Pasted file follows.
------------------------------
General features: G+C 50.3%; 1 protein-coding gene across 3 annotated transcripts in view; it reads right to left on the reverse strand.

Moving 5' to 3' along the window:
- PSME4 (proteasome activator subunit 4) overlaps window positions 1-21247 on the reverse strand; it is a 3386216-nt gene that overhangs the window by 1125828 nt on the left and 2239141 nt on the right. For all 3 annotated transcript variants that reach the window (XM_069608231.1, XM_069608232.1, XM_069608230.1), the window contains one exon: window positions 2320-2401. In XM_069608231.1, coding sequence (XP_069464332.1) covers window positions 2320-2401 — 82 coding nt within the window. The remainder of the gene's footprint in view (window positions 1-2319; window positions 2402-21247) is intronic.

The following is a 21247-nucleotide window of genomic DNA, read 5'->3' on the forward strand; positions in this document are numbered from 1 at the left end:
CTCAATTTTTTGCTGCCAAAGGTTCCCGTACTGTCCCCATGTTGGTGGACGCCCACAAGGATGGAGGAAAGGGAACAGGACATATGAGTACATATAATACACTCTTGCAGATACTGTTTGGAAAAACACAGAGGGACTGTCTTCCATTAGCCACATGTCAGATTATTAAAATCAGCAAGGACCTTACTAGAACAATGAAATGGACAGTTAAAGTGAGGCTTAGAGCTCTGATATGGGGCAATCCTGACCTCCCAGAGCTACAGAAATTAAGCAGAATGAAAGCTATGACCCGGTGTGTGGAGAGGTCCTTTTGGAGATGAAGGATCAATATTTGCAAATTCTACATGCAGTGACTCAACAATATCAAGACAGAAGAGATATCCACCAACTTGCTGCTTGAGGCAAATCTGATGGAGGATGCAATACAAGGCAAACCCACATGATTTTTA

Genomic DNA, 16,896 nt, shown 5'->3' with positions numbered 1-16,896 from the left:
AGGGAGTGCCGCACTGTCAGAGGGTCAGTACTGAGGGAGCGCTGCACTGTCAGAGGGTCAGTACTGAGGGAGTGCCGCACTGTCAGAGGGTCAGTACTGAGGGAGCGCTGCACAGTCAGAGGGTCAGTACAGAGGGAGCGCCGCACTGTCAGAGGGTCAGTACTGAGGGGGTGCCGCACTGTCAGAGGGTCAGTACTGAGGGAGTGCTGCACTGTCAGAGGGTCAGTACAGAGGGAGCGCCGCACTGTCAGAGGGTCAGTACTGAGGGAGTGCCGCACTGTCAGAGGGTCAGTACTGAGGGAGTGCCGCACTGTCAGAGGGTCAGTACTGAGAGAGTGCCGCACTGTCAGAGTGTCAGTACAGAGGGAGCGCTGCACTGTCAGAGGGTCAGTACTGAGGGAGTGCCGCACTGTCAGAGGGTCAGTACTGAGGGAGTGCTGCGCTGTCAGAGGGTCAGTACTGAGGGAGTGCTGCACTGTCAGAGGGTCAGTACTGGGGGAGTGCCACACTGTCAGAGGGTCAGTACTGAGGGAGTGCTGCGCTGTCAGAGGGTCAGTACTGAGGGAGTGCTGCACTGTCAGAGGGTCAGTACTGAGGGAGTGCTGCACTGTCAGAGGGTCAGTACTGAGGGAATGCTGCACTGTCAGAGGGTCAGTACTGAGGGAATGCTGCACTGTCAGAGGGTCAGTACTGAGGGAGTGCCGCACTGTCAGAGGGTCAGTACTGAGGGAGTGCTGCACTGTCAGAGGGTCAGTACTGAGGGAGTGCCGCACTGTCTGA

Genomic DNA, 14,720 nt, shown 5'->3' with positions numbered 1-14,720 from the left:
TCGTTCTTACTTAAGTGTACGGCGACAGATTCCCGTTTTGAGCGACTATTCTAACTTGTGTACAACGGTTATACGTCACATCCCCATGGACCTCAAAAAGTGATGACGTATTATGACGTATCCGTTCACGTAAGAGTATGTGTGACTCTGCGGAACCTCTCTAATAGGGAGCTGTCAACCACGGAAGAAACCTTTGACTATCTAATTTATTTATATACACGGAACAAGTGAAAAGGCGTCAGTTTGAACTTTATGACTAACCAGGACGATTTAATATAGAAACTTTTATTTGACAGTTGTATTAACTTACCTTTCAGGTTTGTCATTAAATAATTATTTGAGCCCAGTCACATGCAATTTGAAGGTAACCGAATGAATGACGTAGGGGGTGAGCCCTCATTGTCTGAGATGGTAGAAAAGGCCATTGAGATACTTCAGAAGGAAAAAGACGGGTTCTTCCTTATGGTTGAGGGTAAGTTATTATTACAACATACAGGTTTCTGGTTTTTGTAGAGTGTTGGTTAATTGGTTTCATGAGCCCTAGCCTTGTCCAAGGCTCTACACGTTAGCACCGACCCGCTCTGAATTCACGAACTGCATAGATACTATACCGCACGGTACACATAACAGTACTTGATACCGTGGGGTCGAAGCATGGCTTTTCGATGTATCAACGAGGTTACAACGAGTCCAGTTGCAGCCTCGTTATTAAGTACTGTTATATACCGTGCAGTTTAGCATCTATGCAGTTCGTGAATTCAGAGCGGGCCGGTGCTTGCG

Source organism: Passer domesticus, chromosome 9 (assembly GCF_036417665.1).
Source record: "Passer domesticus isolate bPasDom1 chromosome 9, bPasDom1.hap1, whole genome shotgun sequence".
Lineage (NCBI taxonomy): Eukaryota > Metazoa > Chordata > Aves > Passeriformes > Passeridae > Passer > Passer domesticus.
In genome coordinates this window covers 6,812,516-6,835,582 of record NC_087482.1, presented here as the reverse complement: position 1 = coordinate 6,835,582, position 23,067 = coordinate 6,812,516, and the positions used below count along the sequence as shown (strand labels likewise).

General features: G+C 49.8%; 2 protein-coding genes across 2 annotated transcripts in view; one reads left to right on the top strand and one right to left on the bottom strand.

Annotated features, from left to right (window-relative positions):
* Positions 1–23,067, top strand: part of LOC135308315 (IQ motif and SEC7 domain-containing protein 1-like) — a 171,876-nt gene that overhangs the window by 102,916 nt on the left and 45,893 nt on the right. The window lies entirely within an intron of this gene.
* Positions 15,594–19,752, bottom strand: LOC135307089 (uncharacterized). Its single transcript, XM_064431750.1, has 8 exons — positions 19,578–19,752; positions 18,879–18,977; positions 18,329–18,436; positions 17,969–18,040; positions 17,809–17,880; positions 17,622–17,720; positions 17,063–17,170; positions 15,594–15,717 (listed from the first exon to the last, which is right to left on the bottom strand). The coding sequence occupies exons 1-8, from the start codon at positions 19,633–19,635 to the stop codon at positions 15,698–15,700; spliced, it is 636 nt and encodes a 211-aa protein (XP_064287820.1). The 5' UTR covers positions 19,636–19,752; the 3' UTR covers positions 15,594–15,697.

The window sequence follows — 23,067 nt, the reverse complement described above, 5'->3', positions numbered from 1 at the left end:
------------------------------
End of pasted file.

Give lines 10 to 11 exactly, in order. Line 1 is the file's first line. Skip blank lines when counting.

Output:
Source organism: Passer domesticus, chromosome 9 (assembly GCF_036417665.1).
Source record: "Passer domesticus isolate bPasDom1 chromosome 9, bPasDom1.hap1, whole genome shotgun sequence".